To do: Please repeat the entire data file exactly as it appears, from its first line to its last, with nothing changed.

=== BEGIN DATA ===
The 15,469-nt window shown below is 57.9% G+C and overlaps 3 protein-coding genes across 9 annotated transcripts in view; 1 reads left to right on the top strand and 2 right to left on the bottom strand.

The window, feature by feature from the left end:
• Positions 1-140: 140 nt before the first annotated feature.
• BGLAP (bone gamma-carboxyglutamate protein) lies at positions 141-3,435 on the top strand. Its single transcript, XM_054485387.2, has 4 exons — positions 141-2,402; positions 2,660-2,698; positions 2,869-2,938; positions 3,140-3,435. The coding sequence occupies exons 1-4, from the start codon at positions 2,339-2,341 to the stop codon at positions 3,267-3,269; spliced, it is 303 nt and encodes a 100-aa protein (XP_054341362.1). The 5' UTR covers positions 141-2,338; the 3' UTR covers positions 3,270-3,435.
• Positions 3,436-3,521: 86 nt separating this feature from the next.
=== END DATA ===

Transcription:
The 15,469-nt window shown below is 57.9% G+C and overlaps 3 protein-coding genes across 9 annotated transcripts in view; 1 reads left to right on the top strand and 2 right to left on the bottom strand.

The window, feature by feature from the left end:
• Positions 1-140: 140 nt before the first annotated feature.
• BGLAP (bone gamma-carboxyglutamate protein) lies at positions 141-3,435 on the top strand. Its single transcript, XM_054485387.2, has 4 exons — positions 141-2,402; positions 2,660-2,698; positions 2,869-2,938; positions 3,140-3,435. The coding sequence occupies exons 1-4, from the start codon at positions 2,339-2,341 to the stop codon at positions 3,267-3,269; spliced, it is 303 nt and encodes a 100-aa protein (XP_054341362.1). The 5' UTR covers positions 141-2,338; the 3' UTR covers positions 3,270-3,435.
• Positions 3,436-3,521: 86 nt separating this feature from the next.